That 15A breaker and the trip
Remember this: Breakers protect wires. Breakers come between you and wires overheating and starting a fire in your walls where it's almost impossible to put out.
Code is very clear: #14 wire gets a 15A breaker. #12 wire gets a 20A breaker. (NEC 240.4). You are not allowed to put common receptacles on a larger breaker (210.21B3). That is because breakers also protect appliances. A 15A breaker allows 1800 watts (20A allows 2400W).
Appliances which make heat (and have standard plugs) are hard capped at 1500 watts (UL) - and that's not very much, so most heat-making appliances use all of it.
People have no concept of what appliances actually draw -- you use the word "little" to describe the heater, as if that makes it a small draw -- it's a 1500 watt draw. Go look :) Your coffeemaker is probably around that too, since it also wants to heat the water as quickly as possible.
If you're noticing, two heat appliances is 3000W and won't even fit on a 20A breaker. Correct. Heat appliances are like Sauron; they do not share power!
If you need to run 2 large loads, run 2 circuits or position them so they are on different circuits. No way around it!
Some fool had the same problem, and that's why he fit the 25A breaker. Why did it work then, since 25A=3000W and your draw was slightly above that? Breakers operate in "thermal trip" mode, where they allow the overload, allow the wire to heat up, and only trip before the heat becomes dangerous. This scheme depends on the wires being the proper size.
It also depends on Do not immediately reset a breaker after a thermal trip. Wait 10 minutes for the wires to cool off, since breakers cool off faster than wires. Well, okay... the first trip, go ahead and reset immediately but remove some large loads.
"Equal currents" is a basic principle
As you know, current flows in loops. (kinda like hydraulic fluid). Out the hot, back the neutral. These partner wires must travel together in the same cable or conduit. If power goes out to a lamp, the return must come back on the same cable. Why? A bunch of reasons.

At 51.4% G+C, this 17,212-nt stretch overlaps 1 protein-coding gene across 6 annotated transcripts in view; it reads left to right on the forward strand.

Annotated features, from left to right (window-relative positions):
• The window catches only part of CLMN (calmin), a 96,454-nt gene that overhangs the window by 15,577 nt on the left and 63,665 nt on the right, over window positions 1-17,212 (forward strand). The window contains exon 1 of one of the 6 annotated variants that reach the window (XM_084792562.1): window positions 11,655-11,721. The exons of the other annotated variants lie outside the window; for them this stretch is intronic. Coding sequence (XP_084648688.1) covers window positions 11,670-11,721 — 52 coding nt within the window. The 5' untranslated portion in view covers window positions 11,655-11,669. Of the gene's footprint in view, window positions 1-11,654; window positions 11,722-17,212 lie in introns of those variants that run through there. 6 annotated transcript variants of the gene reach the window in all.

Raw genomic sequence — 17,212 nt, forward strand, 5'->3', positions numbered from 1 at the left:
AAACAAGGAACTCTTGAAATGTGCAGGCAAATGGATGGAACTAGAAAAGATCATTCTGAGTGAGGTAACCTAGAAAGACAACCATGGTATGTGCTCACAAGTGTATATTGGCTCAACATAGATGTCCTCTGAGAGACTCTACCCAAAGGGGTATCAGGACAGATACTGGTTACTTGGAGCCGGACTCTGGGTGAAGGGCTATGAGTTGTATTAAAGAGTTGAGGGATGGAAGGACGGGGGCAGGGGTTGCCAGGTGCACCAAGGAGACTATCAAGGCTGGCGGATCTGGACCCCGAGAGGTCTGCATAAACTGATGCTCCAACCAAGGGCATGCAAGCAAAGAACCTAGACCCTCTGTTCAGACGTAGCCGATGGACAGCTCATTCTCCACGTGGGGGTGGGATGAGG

First, Unlike hydraulic fluid, electricity throws a large magnetic field - and because it's AC power, this field vibrates. If the wires are tightly bound to each other, the fields cancel each other out and the effect is null. But if the wires are separated at all, it causes physical vibration (damaging the wires) and eddy current heating in metals.
But second, neutrals don't have circuit breakers. It is supposed to be protected by the idea that current on a neutral can only come from its partner hot wire, which does have overcurrent protection.
Third, GFCI detection requires this - they check whether currents are equal to see if any current is leaking or shocking someone.
You are allowed to split; say for a ceiling fan, you can split power to lamp and fan, both returning current on the same neutral. The 3 wires add up, and cancel each other out.
You're usually safe if you physically run cables in a tree fashion -- branches can branch and re-branch, but they can't loop back to another branch.
And there will always be at least 1 partner wire. And the pair (3+?) will always be the same size as each other.
So this neutral wire is an anomaly
Since the electricians looked for other cables in the back of the box, we know this must be a weird single wire that's been bridged over from somewhere else. No doubt that circuit had a problem with its neutral wire, so they "stole" neutral from here. Great: if it's a 15A breaker, then this circuit's neutral can carry 15A + the 25A from your breaker = 40A. That's not good!
My thought is, figure out which neutral is the partner to the hot, and remove and cap off the other one. Treat it like it might be hot; it will be once you remove it, because it will get pulled up to 120V by the appliance trying to return current.
If a nearby switch has a powered switch, it's possible that switch is wired as an old-style "switch loop" and he stole neutral from here. Roll it back to a switch that doesn't require neutral. For instance timer switches that crank (instead of pushing buttons) don't need neutral.